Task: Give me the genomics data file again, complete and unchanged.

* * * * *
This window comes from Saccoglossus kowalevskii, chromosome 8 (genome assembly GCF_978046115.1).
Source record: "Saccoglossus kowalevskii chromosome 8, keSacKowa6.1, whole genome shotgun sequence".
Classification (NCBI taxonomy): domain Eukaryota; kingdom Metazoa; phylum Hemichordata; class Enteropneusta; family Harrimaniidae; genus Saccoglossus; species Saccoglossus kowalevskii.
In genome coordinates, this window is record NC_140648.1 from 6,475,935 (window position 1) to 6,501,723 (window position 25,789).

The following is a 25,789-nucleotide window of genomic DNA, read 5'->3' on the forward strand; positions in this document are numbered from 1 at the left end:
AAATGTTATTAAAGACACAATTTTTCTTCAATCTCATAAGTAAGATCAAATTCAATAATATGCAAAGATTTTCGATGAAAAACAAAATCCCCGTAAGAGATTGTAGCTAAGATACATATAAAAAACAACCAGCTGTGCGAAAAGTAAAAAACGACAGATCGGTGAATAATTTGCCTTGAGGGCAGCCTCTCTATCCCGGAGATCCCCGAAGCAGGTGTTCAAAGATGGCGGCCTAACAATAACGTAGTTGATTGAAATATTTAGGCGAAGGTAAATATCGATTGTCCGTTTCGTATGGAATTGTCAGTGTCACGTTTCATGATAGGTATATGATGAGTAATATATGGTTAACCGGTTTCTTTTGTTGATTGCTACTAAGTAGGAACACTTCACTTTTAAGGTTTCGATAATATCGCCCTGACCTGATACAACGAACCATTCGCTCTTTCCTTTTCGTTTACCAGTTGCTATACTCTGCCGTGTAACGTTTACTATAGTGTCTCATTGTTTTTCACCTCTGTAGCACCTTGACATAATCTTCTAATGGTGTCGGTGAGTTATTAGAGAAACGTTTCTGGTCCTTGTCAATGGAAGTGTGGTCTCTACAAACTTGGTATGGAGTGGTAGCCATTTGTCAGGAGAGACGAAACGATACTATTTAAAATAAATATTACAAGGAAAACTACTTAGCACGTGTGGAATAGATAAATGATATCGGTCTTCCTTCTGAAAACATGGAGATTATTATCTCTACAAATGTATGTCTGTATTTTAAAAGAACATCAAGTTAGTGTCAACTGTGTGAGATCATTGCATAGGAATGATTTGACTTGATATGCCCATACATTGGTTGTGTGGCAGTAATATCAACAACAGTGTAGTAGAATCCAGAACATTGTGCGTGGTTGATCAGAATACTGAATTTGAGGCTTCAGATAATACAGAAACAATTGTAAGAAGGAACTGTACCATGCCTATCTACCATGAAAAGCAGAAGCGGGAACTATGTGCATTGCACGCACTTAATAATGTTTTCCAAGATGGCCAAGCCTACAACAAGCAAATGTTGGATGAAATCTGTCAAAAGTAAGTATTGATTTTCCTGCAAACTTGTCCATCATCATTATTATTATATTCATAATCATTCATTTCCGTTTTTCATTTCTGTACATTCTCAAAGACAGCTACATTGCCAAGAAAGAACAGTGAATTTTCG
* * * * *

This window comes from Saccoglossus kowalevskii, chromosome 8 (genome assembly GCF_978046115.1).
Source record: "Saccoglossus kowalevskii chromosome 8, keSacKowa6.1, whole genome shotgun sequence".
Classification (NCBI taxonomy): domain Eukaryota; kingdom Metazoa; phylum Hemichordata; class Enteropneusta; family Harrimaniidae; genus Saccoglossus; species Saccoglossus kowalevskii.
In genome coordinates, this window is record NC_140648.1 from 6,475,935 (window position 1) to 6,501,723 (window position 25,789).

The following is a 25,789-nucleotide window of genomic DNA, read 5'->3' on the forward strand; positions in this document are numbered from 1 at the left end:
AAATGTTATTAAAGACACAATTTTTCTTCAATCTCATAAGTAAGATCAAATTCAATAATATGCAAAGATTTTCGATGAAAAACAAAATCCCCGTAAGAGATTGTAGCTAAGATACATATAAAAAACAACCAGCTGTGCGAAAAGTAAAAAACGACAGATCGGTGAATAATTTGCCTTGAGGGCAGCCTCTCTATCCCGGAGATCCCCGAAGCAGGTGTTCAAAGATGGCGGCCTAACAATAACGTAGTTGATTGAAATATTTAGGCGAAGGTAAATATCGATTGTCCGTTTCGTATGGAATTGTCAGTGTCACGTTTCATGATAGGTATATGATGAGTAATATATGGTTAACCGGTTTCTTTTGTTGATTGCTACTAAGTAGGAACACTTCACTTTTAAGGTTTCGATAATATCGCCCTGACCTGATACAACGAACCATTCGCTCTTTCCTTTTCGTTTACCAGTTGCTATACTCTGCCGTGTAACGTTTACTATAGTGTCTCATTGTTTTTCACCTCTGTAGCACCTTGACATAATCTTCTAATGGTGTCGGTGAGTTATTAGAGAAACGTTTCTGGTCCTTGTCAATGGAAGTGTGGTCTCTACAAACTTGGTATGGAGTGGTAGCCATTTGTCAGGAGAGACGAAACGATACTATTTAAAATAAATATTACAAGGAAAACTACTTAGCACGTGTGGAATAGATAAATGATATCGGTCTTCCTTCTGAAAACATGGAGATTATTATCTCTACAAATGTATGTCTGTATTTTAAAAGAACATCAAGTTAGTGTCAACTGTGTGAGATCATTGCATAGGAATGATTTGACTTGATATGCCCATACATTGGTTGTGTGGCAGTAATATCAACAACAGTGTAGTAGAATCCAGAACATTGTGCGTGGTTGATCAGAATACTGAATTTGAGGCTTCAGATAATACAGAAACAATTGTAAGAAGGAACTGTACCATGCCTATCTACCATGAAAAGCAGAAGCGGGAACTATGTGCATTGCACGCACTTAATAATGTTTTCCAAGATGGCCAAGCCTACAACAAGCAAATGTTGGATGAAATCTGTCAAAAGTAAGTATTGATTTTCCTGCAAACTTGTCCATCATCATTATTATTATATTCATAATCATTCATTTCCGTTTTTCATTTCTGTACATTCTCAAAGACAGCTACATTGCCAAGAAAGAACAGTGAATTTTCG